Blücher ordered the troops moving away from Vertus to turn round and return there. Yorck was told to join Sacken at Montmirail, and to keep the bridge at Château-Thierry open in case they had to retreat across the Marne. Sacken’s instructions were to clear the road to Vertus with support from Yorck. They made no mention of any potential retreat across the Marne.

Napoleon made what David Chandler calls ‘the wise decision to concentrate on destroying the Prussian forces lying to the west.’[1] Blücher could have evaded an attack to the east by retreating to Châlons, with Sacken and Yorck being able to retire across the Marne. He therefore left Marshal August de Marmont with 4,000 men to screen Blücher. The other 20,000 would attack towards Montmirail.

Marshal Jacques MacDonald, who had been retreating towards Meaux, was ordered to take Château-Thierry and its bridge in order to block the enemy’s line of retreat.

Yorck, whose orders arrived late, sent a message to Sacken suggesting that he move towards Château-Thierry so that they would meet sooner. Sacken, however, obeyed his orders and headed east. When he encountered the French at the village of Marchais beside the junction of the roads to Château-Thierry and Montmirail, he deployed his troops south of the east-west road, increasing his separation from Yorck.

Mud had hampered Napoleon’s advance, so he was initially outnumbered, but  his force of 5,000 infantry and 4,500 cavalry of the Old Guard, 1,800 conscripts and 36 guns had a qualitative advantage.

Napoleon was aware that he was taking a significant risk in fighting when outnumbered. Yorck could arrive before French reinforcements, making poor odds even worse for the Emperor.

In the late morning and early afternoon Sacken attacked, taking Marchais by 11am. Napoleon made some attempts to retake Marchais, but mostly defended. By 2pm Yorck’s advance guard was approaching. However, he moved slowly, bringing up only a small proportion of his corps. Dominic Lieven says that the road that he was advancing on was shown to be paved on Coalition maps, but was actually a muddy track.[2]

At 3pm Marshal Édouard Mortier arrived with French reinforcements. Napoleon now had a reserve, so could attack. Marshal Michel Ney led six battalions of the Old Guard against Sacken’s left flank, which he had weakened in order to bolster the defences of Marchais. The French broke through Sacken’s first line. They then repulsed Russian counter attacks with the help of Imperial Guard cavalry.

Napoleon now had nearly 20,000 men on the field, and Sacken’s corps was in danger of being destroyed. Yorck made only limited attacks, but they were enough to allow most of Sacken’s troops to escape. Chandler describes this as ‘a victory for superior tactical skill, superior training and discipline.’[3]

Napoleon wanted to completely destroy Sacken and Yorck’s corps, but this relied on Macdonald cutting their line of retreat by beating them to Château-Thierry. He moved slowly, allowing most of the Coalition troops to get across the bridge, which they then burned.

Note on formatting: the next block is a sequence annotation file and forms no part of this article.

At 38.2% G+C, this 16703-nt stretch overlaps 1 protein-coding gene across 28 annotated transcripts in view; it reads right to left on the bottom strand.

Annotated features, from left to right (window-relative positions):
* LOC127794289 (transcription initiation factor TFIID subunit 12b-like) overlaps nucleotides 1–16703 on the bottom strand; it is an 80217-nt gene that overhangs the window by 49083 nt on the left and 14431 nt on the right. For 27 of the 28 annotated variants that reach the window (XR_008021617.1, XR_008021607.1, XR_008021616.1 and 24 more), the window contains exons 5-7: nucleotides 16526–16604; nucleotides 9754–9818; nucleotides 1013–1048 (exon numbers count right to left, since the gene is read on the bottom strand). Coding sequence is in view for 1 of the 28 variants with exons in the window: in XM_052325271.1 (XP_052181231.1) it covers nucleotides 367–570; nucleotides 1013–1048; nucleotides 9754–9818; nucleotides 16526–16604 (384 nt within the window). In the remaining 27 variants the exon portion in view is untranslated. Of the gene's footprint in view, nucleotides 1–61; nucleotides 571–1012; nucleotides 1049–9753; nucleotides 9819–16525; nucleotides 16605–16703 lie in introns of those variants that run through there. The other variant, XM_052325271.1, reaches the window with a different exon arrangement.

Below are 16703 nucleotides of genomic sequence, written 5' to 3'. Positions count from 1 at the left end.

Troop numbers quoted so far have been from Chandler.[4] F. Loraine Petre quotes one source as giving Sacken 16,300 men and 90 guns, but notes that he lost about 4,300 men on 11 and February and had 13,679 available on 16 February, giving him 18,000 at Montmirail.  Petre notes that estimates of the size of Napoleon’s force range from 12,300 to 20,000. [5]

Chandler says that Napoleon lost 2,000 men and Sacken 4,000 at Montmirail: it is not clear if the latter figure includes losses from Yorck’s corps. He states that 3,000 Prussians, 20 Coalition guns and a large number of wagons were captured at Château-Thierry. He does not give French casualties at the latter battle.[6]

Petre’s casualty numbers are more detailed, but not radically different: 2,000 Frenchmen, 2,000 Russians and 900 Russians killed and wounded and 900 Russians captured, with 12 Russian guns lost at Montmirail. He says that the Prussians lost 1,250 men, 6 guns and some of their wagons, the Russians 1,500 men, 3 guns and most of their wagons and the French 600 men at Château-Thierry. His figures add up to Coalition losses of 6,550 men and 22 guns against French casualties of 2,600.[7]

The burning of the bridge at Château-Thierry delayed Napoleon’s pursuit by a day, allowing Sacken and Yorck to escape. Napoleon blamed Macdonald for the failure to completely destroy Sacken and Yorck’s corps at Chateau-Thierry, Ralph Ashby notes that Napoleon was always quick to blame others, but adds that ‘Macdonald’s lack of action does appear to be inexcusable.’[8]

[1] D. Chandler, The Campaigns of Napoleon (London: Weidenfeld & Nicolson, 1966), p. 970.

[2] D. C. B. Lieven, Russia against Napoleon: The Battle for Europe, 1807 to 1814 (London: Penguin, 2010), p. 488.

[3] Chandler, Campaigns, p. 973.

[4] Troop strengths are from Ibid., pp. 970-73.

[5] F. L. Petre, Napoleon at Bay 1814 (London: John Lane, The Bodley Head, 1914), p. 64.

[6] Chandler, Campaigns, pp. 973-74.

[7] Petre, Napoleon at Bay 1814, pp. 66-67.

[8] R. Ashby, Napoleon against Great Odds: The Emperor and the Defenders of France, 1814 (Santa Barbara, CA: Praeger, 2010), p. 100.



Filed under War History